Well, no. I don't usually look there as a first go because they're not usually something I'm in the mood for. I actually have to look round for something that's good and substanstial, and that I can say something and I'm not just pulling something out of the air. Not that I mean to have a personal connection, but the piece has to say something that speaks to me. That in no matter had to be an either good or bad aspect, but it should be something that I feel has meat to it instead of picking at little things trying to go after reviews. Often, I'll search for quite a while, and review pieces that have been in the archives for ages knowing that I won't get a response. That, of course, is not the point. Do I mentally catalog? No. I don't do that with my own writing because I know that an initial draft can change with the ending product. That's on of the reasons I don't waste my time outlining; I know that something shall come along later and fit in and be completely different. I am glad that we can stack reviews in advance, I am, but something we write or say today can be completely different tomorrow because those ideas change and we can;t predict behavior anymore than we can predict whether or not dinner'll go off without a hitch tomorrow evening.

  6. #26
    Fifth Year Gryffindor
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    Quote Originally Posted by Vorona
    Congratulations on the story! I'll have to check it out! What's the title?
    Thank you so much! It's called On the Wings of Scarlet and Gold--there's a link in my banner . Bear in mind, it might not be the type of story you like...

    Elene, I think you've Briticized my computer! It's now saying that I'm spelling the word "favorite" wrong if I don't put a "u" in it...probably because I keep adding the Brit words to the Microsoft Word dictionary... Actually, I think it's just because I'm making changes on the copy you sent from your Britified computer.

    I had my last driving lesson today! I take the test exactly a week from today and I'm already scared out of my mind.

    And I have to memorize 120 words for tomorrow...so, I probably shouldn't be on here...

    Do you all tend to get your stories to review from the Most Recent list, or do you mentally catalog ones you want to review for later until you get around to it?
    I click randomly all over the site until a story pops up. I try to review the ones that don't have many reviews, because I feel bad for them.

    x
    Ariana

    Thank you to Hokey for the beautiful banner. And thank you to everyone who nominated and judged --I'm so grateful to you <3.

  7. #27
    Vorona
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    Do you all tend to get your stories to review from the Most Recent list, or do you mentally catalog ones you want to review for later until you get around to it?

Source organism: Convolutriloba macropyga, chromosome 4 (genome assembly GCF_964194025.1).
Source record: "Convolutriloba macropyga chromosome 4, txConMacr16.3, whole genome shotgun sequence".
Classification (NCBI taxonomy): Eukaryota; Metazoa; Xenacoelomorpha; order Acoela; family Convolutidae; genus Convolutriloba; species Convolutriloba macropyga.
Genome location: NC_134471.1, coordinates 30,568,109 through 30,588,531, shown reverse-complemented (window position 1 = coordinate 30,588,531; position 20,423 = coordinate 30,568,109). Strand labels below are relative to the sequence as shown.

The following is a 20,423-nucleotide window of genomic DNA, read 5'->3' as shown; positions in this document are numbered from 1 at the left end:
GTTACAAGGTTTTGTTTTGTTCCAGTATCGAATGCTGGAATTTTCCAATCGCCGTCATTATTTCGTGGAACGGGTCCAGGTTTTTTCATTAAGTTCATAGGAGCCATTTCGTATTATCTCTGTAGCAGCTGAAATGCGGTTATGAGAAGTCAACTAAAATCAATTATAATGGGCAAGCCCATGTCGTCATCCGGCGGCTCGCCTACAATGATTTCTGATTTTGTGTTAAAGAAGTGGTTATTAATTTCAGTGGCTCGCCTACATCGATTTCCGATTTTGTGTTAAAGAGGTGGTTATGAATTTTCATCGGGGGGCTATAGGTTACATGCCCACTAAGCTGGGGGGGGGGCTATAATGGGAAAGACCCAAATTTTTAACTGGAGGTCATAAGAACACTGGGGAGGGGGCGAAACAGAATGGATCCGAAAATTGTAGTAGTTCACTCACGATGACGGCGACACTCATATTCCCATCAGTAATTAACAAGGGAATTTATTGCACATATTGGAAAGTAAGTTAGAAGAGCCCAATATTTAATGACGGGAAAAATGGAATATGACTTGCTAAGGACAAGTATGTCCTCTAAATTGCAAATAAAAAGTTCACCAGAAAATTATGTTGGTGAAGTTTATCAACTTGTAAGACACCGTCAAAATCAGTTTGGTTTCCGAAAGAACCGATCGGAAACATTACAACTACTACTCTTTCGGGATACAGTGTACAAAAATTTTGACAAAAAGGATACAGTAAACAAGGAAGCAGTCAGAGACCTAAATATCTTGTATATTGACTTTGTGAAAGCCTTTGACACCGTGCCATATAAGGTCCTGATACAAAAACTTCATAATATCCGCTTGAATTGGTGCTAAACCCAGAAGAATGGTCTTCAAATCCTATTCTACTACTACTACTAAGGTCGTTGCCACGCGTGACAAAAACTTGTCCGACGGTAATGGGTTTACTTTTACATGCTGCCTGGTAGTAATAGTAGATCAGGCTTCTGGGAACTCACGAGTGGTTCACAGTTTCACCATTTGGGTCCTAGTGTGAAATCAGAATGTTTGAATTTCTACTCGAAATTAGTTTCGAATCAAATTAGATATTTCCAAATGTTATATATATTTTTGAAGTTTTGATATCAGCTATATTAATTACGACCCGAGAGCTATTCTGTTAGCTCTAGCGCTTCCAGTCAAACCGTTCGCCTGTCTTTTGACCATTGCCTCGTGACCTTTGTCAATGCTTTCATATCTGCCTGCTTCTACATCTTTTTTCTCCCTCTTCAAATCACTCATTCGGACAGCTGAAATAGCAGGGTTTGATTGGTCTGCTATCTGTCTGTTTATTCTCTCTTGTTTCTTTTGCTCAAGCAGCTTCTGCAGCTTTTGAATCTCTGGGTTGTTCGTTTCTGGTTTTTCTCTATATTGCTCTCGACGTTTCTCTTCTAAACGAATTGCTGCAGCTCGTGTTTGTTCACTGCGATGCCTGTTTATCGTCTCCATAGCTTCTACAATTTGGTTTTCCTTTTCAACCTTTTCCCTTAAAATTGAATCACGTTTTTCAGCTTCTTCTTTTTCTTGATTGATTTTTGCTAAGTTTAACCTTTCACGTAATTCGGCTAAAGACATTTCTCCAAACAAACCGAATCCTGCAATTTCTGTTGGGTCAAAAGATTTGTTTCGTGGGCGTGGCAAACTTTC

Neither. Mental cataloguing would never work; I'd forget whatever it was I wanted to review. I use reviews to enhance relationships I have or to thank people for helping me out. So, that's a list of authors rather than stories. That's helpful because I can read around and find the stories that seem to have something I can comment on in more depth. I also keep a list of stories that sound interesting to me for one reason or another. Ravenclaw has a story of the week, so I'll probably do a SPEW review for it.

    Incidentally, Ariana, you're next on my author list -- I think it was for helping out with the infertility post, but I'm not sure.

    Of course, I have to do my SPEW buddy review, first .

    I also plan to check out the Fiction Junction for stories I don't normally read, because I want to understand some things that just don't come naturally to me, like Ron/Hermione stories. I want to see how those relationships develop in order to understand it better. I don't want to just go in the category and pick one randomly -- I want to see what the actual fans of those pairings/characters see as the *best* stories about it. I'm imagining the QSQ will help there, too.

    Briticizing: I usually change my "Language" from "English - US" to "English - UK" when I'm writing Harry Potter stories. Maybe that's what happened, somehow. I think the computer can sometimes tell and adjust itself, but it doesn't always do that. Luckily, the "Language" setting is a document-specific setting, and you can have a default. I suppose if I had a word processor where I *only* wrote British English, I'd switch that to the default, but I don't.

    On a completely unrelated note, I'm in a Senior Seminar for Writing at a university, and we just had to critique a story that had FIVE pages of details about how to perform the job where you insert commercials into broadcasts. FIVE pages of technical details about switching to different screens, logging times, etc. FIVE pages! And this was the first chapter of her novel.